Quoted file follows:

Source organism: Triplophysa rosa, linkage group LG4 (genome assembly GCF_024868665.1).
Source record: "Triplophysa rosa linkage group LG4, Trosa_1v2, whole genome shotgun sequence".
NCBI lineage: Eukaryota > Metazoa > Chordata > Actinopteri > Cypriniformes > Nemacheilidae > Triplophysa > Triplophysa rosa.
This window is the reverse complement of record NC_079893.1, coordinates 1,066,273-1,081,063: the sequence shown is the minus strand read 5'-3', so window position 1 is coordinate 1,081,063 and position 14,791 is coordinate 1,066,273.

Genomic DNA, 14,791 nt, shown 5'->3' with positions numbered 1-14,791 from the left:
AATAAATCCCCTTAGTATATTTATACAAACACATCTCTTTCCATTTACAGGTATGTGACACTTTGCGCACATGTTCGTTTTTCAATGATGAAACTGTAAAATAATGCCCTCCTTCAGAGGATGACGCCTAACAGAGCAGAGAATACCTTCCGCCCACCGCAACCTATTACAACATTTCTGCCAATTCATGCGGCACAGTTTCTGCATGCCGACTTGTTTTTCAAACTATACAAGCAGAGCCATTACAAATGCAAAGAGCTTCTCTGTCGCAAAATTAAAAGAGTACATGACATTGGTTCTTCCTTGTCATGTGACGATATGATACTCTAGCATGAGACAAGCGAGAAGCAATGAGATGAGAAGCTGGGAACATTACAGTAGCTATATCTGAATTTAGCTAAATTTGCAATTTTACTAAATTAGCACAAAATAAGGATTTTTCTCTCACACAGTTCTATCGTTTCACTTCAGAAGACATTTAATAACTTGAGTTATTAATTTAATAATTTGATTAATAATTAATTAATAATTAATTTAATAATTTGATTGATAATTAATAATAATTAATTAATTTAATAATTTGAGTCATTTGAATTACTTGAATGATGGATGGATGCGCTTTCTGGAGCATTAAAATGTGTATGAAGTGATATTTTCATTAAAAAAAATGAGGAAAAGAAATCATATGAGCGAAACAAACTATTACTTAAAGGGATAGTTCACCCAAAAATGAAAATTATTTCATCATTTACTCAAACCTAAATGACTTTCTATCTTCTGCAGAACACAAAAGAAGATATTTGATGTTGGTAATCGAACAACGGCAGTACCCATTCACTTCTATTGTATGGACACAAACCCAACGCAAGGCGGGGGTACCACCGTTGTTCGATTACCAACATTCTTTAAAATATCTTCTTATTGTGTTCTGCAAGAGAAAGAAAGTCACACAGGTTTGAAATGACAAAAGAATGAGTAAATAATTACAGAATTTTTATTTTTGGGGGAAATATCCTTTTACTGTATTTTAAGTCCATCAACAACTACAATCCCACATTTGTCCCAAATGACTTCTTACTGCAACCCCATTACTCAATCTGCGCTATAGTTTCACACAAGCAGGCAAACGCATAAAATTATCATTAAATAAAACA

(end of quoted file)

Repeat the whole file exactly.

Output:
Source organism: Triplophysa rosa, linkage group LG4 (genome assembly GCF_024868665.1).
Source record: "Triplophysa rosa linkage group LG4, Trosa_1v2, whole genome shotgun sequence".
NCBI lineage: Eukaryota > Metazoa > Chordata > Actinopteri > Cypriniformes > Nemacheilidae > Triplophysa > Triplophysa rosa.
This window is the reverse complement of record NC_079893.1, coordinates 1,066,273-1,081,063: the sequence shown is the minus strand read 5'-3', so window position 1 is coordinate 1,081,063 and position 14,791 is coordinate 1,066,273.

Genomic DNA, 14,791 nt, shown 5'->3' with positions numbered 1-14,791 from the left:
AATAAATCCCCTTAGTATATTTATACAAACACATCTCTTTCCATTTACAGGTATGTGACACTTTGCGCACATGTTCGTTTTTCAATGATGAAACTGTAAAATAATGCCCTCCTTCAGAGGATGACGCCTAACAGAGCAGAGAATACCTTCCGCCCACCGCAACCTATTACAACATTTCTGCCAATTCATGCGGCACAGTTTCTGCATGCCGACTTGTTTTTCAAACTATACAAGCAGAGCCATTACAAATGCAAAGAGCTTCTCTGTCGCAAAATTAAAAGAGTACATGACATTGGTTCTTCCTTGTCATGTGACGATATGATACTCTAGCATGAGACAAGCGAGAAGCAATGAGATGAGAAGCTGGGAACATTACAGTAGCTATATCTGAATTTAGCTAAATTTGCAATTTTACTAAATTAGCACAAAATAAGGATTTTTCTCTCACACAGTTCTATCGTTTCACTTCAGAAGACATTTAATAACTTGAGTTATTAATTTAATAATTTGATTAATAATTAATTAATAATTAATTTAATAATTTGATTGATAATTAATAATAATTAATTAATTTAATAATTTGAGTCATTTGAATTACTTGAATGATGGATGGATGCGCTTTCTGGAGCATTAAAATGTGTATGAAGTGATATTTTCATTAAAAAAAATGAGGAAAAGAAATCATATGAGCGAAACAAACTATTACTTAAAGGGATAGTTCACCCAAAAATGAAAATTATTTCATCATTTACTCAAACCTAAATGACTTTCTATCTTCTGCAGAACACAAAAGAAGATATTTGATGTTGGTAATCGAACAACGGCAGTACCCATTCACTTCTATTGTATGGACACAAACCCAACGCAAGGCGGGGGTACCACCGTTGTTCGATTACCAACATTCTTTAAAATATCTTCTTATTGTGTTCTGCAAGAGAAAGAAAGTCACACAGGTTTGAAATGACAAAAGAATGAGTAAATAATTACAGAATTTTTATTTTTGGGGGAAATATCCTTTTACTGTATTTTAAGTCCATCAACAACTACAATCCCACATTTGTCCCAAATGACTTCTTACTGCAACCCCATTACTCAATCTGCGCTATAGTTTCACACAAGCAGGCAAACGCATAAAATTATCATTAAATAAAACA